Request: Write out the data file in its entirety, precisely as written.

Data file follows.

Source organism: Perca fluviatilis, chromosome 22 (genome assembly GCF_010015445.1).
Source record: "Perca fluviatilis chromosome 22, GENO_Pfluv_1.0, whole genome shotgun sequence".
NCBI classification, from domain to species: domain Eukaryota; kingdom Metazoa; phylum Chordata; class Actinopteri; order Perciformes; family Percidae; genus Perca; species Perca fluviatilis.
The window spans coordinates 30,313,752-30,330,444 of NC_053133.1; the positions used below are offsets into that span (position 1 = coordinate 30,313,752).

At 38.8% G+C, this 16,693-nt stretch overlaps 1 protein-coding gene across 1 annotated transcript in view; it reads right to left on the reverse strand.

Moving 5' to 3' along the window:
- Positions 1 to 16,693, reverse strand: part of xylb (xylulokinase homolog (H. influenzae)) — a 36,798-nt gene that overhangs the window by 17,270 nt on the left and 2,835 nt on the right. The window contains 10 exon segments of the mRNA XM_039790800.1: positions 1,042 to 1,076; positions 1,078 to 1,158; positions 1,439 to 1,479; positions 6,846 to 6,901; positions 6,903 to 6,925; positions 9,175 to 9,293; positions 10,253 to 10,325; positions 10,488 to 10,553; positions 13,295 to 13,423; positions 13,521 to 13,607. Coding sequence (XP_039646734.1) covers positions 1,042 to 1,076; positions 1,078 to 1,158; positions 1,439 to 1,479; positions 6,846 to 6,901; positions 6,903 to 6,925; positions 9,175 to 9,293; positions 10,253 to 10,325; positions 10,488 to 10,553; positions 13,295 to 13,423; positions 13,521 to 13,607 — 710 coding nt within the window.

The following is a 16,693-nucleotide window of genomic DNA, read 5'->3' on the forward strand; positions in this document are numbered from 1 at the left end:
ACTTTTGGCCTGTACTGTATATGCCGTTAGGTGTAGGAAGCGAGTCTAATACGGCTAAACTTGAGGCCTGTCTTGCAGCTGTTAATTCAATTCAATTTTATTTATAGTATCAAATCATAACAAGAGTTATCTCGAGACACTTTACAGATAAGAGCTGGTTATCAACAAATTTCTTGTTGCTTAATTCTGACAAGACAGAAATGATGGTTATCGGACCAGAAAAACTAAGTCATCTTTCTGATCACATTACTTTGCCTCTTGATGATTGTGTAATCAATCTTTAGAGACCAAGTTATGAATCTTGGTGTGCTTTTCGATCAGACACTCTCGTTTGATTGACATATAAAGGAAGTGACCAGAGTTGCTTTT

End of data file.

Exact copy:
Source organism: Perca fluviatilis, chromosome 22 (genome assembly GCF_010015445.1).
Source record: "Perca fluviatilis chromosome 22, GENO_Pfluv_1.0, whole genome shotgun sequence".
NCBI classification, from domain to species: domain Eukaryota; kingdom Metazoa; phylum Chordata; class Actinopteri; order Perciformes; family Percidae; genus Perca; species Perca fluviatilis.
The window spans coordinates 30,313,752-30,330,444 of NC_053133.1; the positions used below are offsets into that span (position 1 = coordinate 30,313,752).

At 38.8% G+C, this 16,693-nt stretch overlaps 1 protein-coding gene across 1 annotated transcript in view; it reads right to left on the reverse strand.

Moving 5' to 3' along the window:
- Positions 1 to 16,693, reverse strand: part of xylb (xylulokinase homolog (H. influenzae)) — a 36,798-nt gene that overhangs the window by 17,270 nt on the left and 2,835 nt on the right. The window contains 10 exon segments of the mRNA XM_039790800.1: positions 1,042 to 1,076; positions 1,078 to 1,158; positions 1,439 to 1,479; positions 6,846 to 6,901; positions 6,903 to 6,925; positions 9,175 to 9,293; positions 10,253 to 10,325; positions 10,488 to 10,553; positions 13,295 to 13,423; positions 13,521 to 13,607. Coding sequence (XP_039646734.1) covers positions 1,042 to 1,076; positions 1,078 to 1,158; positions 1,439 to 1,479; positions 6,846 to 6,901; positions 6,903 to 6,925; positions 9,175 to 9,293; positions 10,253 to 10,325; positions 10,488 to 10,553; positions 13,295 to 13,423; positions 13,521 to 13,607 — 710 coding nt within the window.

The following is a 16,693-nucleotide window of genomic DNA, read 5'->3' on the forward strand; positions in this document are numbered from 1 at the left end:
ACTTTTGGCCTGTACTGTATATGCCGTTAGGTGTAGGAAGCGAGTCTAATACGGCTAAACTTGAGGCCTGTCTTGCAGCTGTTAATTCAATTCAATTTTATTTATAGTATCAAATCATAACAAGAGTTATCTCGAGACACTTTACAGATAAGAGCTGGTTATCAACAAATTTCTTGTTGCTTAATTCTGACAAGACAGAAATGATGGTTATCGGACCAGAAAAACTAAGTCATCTTTCTGATCACATTACTTTGCCTCTTGATGATTGTGTAATCAATCTTTAGAGACCAAGTTATGAATCTTGGTGTGCTTTTCGATCAGACACTCTCGTTTGATTGACATATAAAGGAAGTGACCAGAGTTGCTTTT